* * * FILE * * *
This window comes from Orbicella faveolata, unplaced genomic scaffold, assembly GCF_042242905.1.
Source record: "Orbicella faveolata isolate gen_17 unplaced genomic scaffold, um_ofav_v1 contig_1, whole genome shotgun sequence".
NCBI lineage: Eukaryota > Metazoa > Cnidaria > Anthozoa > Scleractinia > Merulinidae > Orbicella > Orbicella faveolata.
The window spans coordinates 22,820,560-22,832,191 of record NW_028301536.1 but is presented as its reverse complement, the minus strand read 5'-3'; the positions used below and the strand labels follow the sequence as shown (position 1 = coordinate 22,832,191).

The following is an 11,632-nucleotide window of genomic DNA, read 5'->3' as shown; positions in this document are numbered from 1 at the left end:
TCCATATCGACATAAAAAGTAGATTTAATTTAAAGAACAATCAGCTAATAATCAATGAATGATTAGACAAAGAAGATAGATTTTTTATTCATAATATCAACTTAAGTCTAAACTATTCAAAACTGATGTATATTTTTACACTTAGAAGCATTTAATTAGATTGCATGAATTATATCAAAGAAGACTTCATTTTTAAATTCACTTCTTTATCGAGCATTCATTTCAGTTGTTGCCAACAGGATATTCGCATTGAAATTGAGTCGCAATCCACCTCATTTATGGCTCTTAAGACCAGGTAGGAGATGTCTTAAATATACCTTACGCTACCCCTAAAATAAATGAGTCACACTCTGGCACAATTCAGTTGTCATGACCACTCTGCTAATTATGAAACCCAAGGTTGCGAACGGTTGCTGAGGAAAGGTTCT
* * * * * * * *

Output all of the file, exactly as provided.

This window comes from Orbicella faveolata, unplaced genomic scaffold, assembly GCF_042242905.1.
Source record: "Orbicella faveolata isolate gen_17 unplaced genomic scaffold, um_ofav_v1 contig_1, whole genome shotgun sequence".
NCBI lineage: Eukaryota > Metazoa > Cnidaria > Anthozoa > Scleractinia > Merulinidae > Orbicella > Orbicella faveolata.
The window spans coordinates 22,820,560-22,832,191 of record NW_028301536.1 but is presented as its reverse complement, the minus strand read 5'-3'; the positions used below and the strand labels follow the sequence as shown (position 1 = coordinate 22,832,191).

The following is an 11,632-nucleotide window of genomic DNA, read 5'->3' as shown; positions in this document are numbered from 1 at the left end:
TCCATATCGACATAAAAAGTAGATTTAATTTAAAGAACAATCAGCTAATAATCAATGAATGATTAGACAAAGAAGATAGATTTTTTATTCATAATATCAACTTAAGTCTAAACTATTCAAAACTGATGTATATTTTTACACTTAGAAGCATTTAATTAGATTGCATGAATTATATCAAAGAAGACTTCATTTTTAAATTCACTTCTTTATCGAGCATTCATTTCAGTTGTTGCCAACAGGATATTCGCATTGAAATTGAGTCGCAATCCACCTCATTTATGGCTCTTAAGACCAGGTAGGAGATGTCTTAAATATACCTTACGCTACCCCTAAAATAAATGAGTCACACTCTGGCACAATTCAGTTGTCATGACCACTCTGCTAATTATGAAACCCAAGGTTGCGAACGGTTGCTGAGGAAAGGTTCT